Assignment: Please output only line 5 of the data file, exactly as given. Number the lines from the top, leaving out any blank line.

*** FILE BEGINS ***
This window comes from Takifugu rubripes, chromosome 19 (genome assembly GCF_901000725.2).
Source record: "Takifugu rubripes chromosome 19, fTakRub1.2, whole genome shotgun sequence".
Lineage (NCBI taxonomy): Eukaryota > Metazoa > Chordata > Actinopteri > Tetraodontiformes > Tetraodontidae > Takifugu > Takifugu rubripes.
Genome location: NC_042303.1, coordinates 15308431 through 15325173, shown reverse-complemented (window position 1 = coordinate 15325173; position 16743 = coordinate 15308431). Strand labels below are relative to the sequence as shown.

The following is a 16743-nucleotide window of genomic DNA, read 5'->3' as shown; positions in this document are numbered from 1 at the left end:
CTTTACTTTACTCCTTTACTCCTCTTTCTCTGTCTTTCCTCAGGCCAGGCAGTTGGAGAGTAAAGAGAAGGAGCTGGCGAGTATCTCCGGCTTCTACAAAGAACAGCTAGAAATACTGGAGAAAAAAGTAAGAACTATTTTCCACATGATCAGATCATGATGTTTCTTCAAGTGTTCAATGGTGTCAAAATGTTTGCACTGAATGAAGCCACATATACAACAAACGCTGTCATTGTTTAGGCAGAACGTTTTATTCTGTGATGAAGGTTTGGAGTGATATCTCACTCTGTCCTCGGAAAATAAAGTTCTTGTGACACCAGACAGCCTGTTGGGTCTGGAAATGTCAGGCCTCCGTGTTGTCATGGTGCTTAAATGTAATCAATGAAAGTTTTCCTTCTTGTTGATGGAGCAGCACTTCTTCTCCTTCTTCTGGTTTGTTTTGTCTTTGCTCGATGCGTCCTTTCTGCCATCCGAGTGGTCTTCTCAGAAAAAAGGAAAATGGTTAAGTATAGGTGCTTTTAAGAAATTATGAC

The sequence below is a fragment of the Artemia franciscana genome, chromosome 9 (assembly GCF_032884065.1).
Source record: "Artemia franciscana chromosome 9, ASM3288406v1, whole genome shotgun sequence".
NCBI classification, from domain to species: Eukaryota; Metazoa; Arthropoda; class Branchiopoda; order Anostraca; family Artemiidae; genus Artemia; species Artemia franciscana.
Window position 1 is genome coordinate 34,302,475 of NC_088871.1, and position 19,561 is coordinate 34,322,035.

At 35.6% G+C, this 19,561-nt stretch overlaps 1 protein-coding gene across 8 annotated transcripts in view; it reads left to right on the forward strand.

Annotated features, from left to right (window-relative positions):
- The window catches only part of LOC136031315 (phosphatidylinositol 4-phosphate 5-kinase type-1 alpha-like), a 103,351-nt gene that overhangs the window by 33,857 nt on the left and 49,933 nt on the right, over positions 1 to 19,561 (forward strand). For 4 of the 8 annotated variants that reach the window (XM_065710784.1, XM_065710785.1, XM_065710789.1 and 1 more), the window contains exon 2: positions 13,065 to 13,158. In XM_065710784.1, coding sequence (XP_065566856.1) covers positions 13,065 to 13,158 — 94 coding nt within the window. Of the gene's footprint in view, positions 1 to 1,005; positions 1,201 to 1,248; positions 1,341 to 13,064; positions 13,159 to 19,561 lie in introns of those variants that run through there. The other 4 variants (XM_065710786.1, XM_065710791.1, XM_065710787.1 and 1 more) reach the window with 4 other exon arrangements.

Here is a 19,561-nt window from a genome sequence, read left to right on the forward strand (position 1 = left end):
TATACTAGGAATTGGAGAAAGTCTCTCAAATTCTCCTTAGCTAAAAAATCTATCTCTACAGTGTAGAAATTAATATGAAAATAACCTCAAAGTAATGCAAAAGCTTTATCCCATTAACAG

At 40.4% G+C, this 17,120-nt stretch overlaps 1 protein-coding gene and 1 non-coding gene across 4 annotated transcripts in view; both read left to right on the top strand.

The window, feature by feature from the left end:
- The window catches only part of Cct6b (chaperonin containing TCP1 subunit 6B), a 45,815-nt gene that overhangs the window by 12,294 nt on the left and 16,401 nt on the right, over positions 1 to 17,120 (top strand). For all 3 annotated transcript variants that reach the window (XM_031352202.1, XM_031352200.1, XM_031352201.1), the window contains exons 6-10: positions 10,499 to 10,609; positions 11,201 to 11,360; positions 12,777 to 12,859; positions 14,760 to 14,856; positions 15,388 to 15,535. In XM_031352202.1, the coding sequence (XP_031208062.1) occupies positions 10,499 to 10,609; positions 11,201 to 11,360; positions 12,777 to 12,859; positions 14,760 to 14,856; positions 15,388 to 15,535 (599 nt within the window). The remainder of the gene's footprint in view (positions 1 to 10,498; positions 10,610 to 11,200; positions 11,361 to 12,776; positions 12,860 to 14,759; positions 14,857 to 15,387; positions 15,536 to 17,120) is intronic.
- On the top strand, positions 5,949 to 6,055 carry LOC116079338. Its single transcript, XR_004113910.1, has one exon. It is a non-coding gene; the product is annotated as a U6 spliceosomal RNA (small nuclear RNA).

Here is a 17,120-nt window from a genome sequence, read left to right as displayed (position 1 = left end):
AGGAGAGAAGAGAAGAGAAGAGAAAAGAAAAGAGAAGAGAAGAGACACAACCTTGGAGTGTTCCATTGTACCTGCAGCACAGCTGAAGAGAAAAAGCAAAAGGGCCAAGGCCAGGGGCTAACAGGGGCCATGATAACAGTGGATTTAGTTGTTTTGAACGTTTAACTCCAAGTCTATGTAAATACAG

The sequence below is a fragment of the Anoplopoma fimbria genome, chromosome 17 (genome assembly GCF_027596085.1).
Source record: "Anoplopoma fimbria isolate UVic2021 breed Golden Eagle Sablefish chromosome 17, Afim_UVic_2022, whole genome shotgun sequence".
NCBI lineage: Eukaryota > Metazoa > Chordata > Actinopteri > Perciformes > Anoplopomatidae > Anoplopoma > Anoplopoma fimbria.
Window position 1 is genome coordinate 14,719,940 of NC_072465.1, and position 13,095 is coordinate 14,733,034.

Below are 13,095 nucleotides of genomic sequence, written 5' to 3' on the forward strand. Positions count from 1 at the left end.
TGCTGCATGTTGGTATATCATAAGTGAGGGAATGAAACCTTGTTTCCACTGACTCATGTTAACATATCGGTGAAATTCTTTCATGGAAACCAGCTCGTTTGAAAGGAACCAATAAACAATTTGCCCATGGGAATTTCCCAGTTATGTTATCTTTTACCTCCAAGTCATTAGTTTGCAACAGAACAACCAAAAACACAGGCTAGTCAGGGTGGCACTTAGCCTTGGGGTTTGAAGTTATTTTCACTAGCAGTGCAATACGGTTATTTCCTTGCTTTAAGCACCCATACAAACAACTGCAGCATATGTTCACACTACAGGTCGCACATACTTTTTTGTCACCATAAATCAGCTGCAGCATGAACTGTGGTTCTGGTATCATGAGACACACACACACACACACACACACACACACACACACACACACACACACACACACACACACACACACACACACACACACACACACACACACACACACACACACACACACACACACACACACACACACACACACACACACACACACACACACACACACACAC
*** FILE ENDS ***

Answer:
The following is a 16743-nucleotide window of genomic DNA, read 5'->3' as shown; positions in this document are numbered from 1 at the left end: